A radiation-curable formulation includes a multi-functional terminally unsaturated urethane oligomer comprising the reaction product of (a) a terminally unsaturated isocyanate-containing polyurethane with (b) and alkoxylated polyhydric alcohol; and a reactive monomer.
The term “terminally unsaturated isocyanate-containing urethane oligomer” as employed herein refers to any polyurethane compound that contains an unsaturated terminal groups and also contains isocyanate groups. The unsaturated terminal groups are preferably formed from hydroxyl-functional acrylates and hydroxyl-functional vinyl ethers. Commercially available species of these preferred classes of capped urethane oligomers are available and are also known as acrylated polyurethanes and vinyl ether polyurethanes, respectively. These terminally unsaturated isocyanate-containing polyurethanes are made by reacting a polyisocyanate with a polyol and a hydroxyl-functional compound having an unsaturated group (e.g. hydroxylacrylate or hydroxyvinyl ether). The reaction of these three species can be sequential or simultaneous as is conventionally employed.
In a preferred embodiment, the polyisocyanate is a diisocyanate. Suitable diisocyanates include methylene bis(phenyl isocyanate) (also known as MDI) 2,4-toluene diisocyanate (2,4-TDI); a 80:20 mixture of 2,4- and 2,6-toluene diisocyanate (also known as TDI); 3,-isocyanatomethyl-3,5,5-trimethyl cyclohexylisocyanate (IPDI); m-tetramethyl xylene diisocyanate (TMXDI); hexamethylene diisocyanate (HDI); and methylene bis(cyclohexyl isocyanate) (sold as Desmodur W).
The polyol employed can be any polyether polyol or polyester polyol. Examples of polyether polyols include poly(propylene oxide) diols, copoly(ethylene oxide-propylene oxide) diols, and poly(tetramethylene oxide) diols. Examples of suitable polyester polyols preferably include any well known di-, tri-, or tetrahydroxy-terminated polyesters, such as polylactone polyesters and polyester polyols produced by the polycondensation reactions of dicarboxylic acids or their anhydrides with di-, tri-, or tetra-alcohols.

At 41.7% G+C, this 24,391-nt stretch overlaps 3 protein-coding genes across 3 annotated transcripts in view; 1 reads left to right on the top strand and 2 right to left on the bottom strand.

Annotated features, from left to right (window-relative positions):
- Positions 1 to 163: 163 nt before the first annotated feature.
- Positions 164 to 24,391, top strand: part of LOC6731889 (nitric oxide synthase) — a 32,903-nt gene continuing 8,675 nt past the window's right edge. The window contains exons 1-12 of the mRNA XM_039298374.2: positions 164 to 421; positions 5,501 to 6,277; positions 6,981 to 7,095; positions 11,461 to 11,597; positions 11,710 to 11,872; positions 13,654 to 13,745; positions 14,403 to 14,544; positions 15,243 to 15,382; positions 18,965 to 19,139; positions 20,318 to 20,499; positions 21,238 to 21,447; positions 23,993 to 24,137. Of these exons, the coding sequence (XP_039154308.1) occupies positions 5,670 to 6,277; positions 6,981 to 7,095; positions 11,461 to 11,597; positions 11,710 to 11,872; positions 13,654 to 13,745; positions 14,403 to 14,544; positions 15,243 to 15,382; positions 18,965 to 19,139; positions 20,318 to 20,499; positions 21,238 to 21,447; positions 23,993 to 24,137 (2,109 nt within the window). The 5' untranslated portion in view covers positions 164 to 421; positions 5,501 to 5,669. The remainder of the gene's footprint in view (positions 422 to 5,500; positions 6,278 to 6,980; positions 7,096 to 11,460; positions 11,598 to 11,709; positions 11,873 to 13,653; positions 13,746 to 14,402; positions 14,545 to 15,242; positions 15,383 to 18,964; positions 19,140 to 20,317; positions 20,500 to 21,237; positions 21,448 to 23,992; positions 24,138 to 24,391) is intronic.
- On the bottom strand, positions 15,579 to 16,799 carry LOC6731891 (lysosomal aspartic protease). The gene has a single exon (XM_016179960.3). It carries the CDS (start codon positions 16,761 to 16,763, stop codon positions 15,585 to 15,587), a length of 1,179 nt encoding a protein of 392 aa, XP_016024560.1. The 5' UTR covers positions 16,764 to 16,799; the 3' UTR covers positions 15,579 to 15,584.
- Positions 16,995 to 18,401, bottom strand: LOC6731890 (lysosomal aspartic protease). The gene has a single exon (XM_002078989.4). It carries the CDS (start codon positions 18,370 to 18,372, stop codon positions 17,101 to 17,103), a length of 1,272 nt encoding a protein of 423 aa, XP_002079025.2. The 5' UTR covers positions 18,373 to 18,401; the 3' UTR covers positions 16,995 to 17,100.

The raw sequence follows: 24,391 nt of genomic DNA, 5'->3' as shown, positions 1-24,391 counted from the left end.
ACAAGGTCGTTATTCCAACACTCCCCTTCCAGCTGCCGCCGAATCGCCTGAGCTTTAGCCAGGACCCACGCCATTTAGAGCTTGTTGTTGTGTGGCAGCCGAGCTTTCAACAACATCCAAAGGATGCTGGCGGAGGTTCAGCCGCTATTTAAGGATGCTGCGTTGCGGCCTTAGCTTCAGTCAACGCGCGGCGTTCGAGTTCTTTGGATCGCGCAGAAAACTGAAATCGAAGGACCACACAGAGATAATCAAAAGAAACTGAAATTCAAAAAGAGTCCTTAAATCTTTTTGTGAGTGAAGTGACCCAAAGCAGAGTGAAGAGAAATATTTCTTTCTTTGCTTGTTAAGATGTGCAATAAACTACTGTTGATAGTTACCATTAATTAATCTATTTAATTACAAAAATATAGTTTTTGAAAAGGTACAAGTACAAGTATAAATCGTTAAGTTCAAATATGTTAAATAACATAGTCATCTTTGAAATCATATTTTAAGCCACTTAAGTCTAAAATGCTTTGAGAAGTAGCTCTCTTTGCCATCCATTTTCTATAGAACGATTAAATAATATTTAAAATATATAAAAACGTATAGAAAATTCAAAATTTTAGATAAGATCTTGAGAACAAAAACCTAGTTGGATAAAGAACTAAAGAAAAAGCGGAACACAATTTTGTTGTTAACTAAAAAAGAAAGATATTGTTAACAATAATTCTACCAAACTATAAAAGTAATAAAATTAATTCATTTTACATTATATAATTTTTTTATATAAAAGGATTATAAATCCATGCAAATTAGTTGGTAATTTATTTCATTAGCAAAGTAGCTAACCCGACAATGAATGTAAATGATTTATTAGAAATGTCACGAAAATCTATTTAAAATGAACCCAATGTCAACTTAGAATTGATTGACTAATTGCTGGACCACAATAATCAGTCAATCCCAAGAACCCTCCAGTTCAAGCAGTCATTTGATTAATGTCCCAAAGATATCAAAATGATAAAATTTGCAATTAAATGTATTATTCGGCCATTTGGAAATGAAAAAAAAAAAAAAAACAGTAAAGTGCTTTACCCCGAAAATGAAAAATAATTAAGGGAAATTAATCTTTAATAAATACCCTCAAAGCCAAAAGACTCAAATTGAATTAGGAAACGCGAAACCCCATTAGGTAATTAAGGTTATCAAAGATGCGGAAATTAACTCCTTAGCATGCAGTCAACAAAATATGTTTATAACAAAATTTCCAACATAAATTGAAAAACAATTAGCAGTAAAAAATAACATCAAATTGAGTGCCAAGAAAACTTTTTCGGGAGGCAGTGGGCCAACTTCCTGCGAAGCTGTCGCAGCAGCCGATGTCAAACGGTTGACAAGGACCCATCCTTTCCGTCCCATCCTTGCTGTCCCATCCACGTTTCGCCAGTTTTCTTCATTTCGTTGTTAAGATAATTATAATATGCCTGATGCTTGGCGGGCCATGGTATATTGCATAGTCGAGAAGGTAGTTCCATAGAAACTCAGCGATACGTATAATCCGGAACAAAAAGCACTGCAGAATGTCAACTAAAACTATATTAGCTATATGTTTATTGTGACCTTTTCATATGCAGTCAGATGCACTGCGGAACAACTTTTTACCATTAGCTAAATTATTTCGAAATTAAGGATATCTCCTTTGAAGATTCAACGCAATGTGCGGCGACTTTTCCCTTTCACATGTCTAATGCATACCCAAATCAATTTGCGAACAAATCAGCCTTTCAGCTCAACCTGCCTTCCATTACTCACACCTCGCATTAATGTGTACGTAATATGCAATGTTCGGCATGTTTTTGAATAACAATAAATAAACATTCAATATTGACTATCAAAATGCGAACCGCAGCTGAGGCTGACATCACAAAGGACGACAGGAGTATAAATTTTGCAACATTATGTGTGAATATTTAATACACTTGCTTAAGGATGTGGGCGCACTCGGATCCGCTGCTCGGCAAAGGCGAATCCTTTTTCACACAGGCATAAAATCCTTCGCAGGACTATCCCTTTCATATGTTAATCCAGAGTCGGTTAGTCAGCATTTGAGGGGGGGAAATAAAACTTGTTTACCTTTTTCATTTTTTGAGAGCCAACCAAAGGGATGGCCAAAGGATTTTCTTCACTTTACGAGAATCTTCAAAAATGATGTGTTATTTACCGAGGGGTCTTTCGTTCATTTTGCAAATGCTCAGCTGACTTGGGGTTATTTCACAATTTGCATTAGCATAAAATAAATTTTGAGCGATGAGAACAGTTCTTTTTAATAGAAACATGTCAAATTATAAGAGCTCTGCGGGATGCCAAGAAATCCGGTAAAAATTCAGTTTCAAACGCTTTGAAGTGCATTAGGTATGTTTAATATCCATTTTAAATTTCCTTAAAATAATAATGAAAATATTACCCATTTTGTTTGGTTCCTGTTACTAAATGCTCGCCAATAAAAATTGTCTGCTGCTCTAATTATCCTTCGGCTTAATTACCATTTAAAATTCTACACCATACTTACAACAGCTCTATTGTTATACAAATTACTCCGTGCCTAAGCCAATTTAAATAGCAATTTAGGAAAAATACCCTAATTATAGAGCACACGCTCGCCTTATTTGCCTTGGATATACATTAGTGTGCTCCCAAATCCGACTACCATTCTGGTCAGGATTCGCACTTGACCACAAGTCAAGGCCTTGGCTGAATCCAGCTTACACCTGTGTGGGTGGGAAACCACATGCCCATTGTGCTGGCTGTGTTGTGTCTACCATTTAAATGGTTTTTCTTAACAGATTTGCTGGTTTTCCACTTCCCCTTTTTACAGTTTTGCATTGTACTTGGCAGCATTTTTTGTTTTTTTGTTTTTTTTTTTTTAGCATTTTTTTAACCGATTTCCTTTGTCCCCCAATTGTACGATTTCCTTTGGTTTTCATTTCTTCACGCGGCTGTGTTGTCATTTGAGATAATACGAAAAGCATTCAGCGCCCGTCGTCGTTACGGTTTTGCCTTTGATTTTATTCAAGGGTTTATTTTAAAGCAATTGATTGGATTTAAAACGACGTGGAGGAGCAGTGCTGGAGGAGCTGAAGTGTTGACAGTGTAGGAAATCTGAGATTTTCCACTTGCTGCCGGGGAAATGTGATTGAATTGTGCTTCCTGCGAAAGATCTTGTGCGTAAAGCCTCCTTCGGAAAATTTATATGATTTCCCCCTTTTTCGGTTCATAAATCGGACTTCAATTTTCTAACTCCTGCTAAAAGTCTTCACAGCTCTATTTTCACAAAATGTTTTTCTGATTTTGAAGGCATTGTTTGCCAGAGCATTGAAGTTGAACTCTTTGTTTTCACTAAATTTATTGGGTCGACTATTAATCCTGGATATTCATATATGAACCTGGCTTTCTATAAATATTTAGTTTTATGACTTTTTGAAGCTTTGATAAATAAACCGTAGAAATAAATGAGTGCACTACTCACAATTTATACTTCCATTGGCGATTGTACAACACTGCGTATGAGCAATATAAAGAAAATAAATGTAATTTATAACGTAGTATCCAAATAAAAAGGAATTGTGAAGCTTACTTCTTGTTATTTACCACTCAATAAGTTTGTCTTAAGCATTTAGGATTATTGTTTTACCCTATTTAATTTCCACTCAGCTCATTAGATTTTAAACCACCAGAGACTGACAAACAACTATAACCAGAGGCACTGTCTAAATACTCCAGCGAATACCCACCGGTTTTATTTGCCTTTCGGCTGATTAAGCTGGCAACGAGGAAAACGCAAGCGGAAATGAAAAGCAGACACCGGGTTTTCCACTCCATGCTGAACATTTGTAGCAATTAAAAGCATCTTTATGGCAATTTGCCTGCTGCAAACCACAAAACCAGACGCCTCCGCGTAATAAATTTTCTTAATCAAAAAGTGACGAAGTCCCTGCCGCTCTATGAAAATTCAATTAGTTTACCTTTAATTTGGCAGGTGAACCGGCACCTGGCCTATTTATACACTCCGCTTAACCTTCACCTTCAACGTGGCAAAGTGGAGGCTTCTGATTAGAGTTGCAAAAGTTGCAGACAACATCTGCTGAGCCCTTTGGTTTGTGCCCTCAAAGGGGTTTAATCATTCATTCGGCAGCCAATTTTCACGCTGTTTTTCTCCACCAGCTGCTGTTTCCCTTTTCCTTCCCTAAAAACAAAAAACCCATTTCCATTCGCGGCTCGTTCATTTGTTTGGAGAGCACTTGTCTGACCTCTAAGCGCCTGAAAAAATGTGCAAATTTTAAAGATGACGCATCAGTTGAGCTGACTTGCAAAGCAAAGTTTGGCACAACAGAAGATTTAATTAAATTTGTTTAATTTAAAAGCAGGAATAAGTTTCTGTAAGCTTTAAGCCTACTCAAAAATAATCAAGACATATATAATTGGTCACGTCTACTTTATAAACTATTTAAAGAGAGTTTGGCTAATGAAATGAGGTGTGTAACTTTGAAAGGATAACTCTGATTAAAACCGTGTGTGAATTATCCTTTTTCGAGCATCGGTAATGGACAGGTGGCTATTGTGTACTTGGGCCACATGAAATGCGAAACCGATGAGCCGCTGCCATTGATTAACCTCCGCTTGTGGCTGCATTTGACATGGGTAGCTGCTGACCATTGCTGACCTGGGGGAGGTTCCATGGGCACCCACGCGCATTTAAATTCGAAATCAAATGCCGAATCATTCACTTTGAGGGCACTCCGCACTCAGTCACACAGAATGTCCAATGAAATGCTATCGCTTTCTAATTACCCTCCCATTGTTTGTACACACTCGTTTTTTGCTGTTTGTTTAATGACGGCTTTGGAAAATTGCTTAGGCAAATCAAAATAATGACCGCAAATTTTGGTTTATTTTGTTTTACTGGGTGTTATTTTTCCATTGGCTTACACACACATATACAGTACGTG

The term “hydroxyl-functional acrylate” means any hydroxyl-substituted acrylate or methacrylate compound that would be suitable for making and using a capped urethane oligomer. Examples of such compounds include 2-hydroxyethyl acrylate, 2-hydroxypropyl acrylate, 2-hydroxyethyl methacrylate, pentaerythritol triacrylate (PETA), and 4-hydroxybutyl acrylate.
The term “hydroxyl-functional vinyl ether” means any hydroxyl-substituted vinyl ether that would be suitable for making and using a capped urethane oligomer. Examples include ethylene glycol monovinyl ether, and cyclohexane dimethanol monovinyl ether.
The multi-functionality modifiers can be a nominal six mole ethoxylate of trimethylolpropane available as MACOL RD 306EM from PPG Industries, and a nominal twelve mole propoxylate of sorbitol available as THANOL LS 490 from Eastman Chemical Co. Again, these are used for illustrative purposes, and any alkoxylated polyhydric alcohol with a functionality greater than two would be considered acceptable for use.
Molecular weight depends upon particular polyols, polyisocyanates and their ratio and the particular multi-functional modifier. Generally, the number average molecular weight of the multi-functional terminally unsaturated urethane oligomers can be in the range of between about 1,500 and about 10,000 not considering chain extension.
One preferred embodiment relates to a capped urethane oligomer comprising the combination of: (a) at least one diisocyanate with an equivalent weight between about 80 and about 200; (b) at least one polyol with an equivalent weight between about 100 and about 2,000; (c) at least one hydroxyacrylate or hydroxy vinyl ether; and (d) at least one alkoxylated polyhydric alcohol with an equivalent weight between about 32 and about 200.
This preferred embodiment is based upon improved oligomer performance by raising the functionality of the capped urethane oligomers to greater than two functional but less than six functional with accompanying decreases in viscosity compared to the described traditional approaches. The approach has further advantages in that any mixture of isocyanate, hydroxyacrylate or hydroxyvinyl ether, and polyol can be used to achieve final properties of the curable material. The polyurethane oligomer viscosity can be minimized by using alkoxylated polyhydric alcohols in adjusting reaction stoichiometry.
By separating the functional modifier (i.e., polyhydric alcohol such as TMP or Sorbitol) from the closest urethane groups by alkoxy units (e.g., EO or PO groups) and increasing the functionality of the modifying alkoxylated poly-hydric alcohol to greater than two, a dramatic decrease in oligomer viscosity can be realized compared to similar TMP or sorbitol products without the EO or PO groups, without adversely affecting the other properties. Also, by increasing the functionality of the modifier, the urethane content of the polyhydric molecule is also increased (e.g. substituting sorbitol for TMP, for example, increases the number of urethane groups in the above-described oligomers to about twenty-four).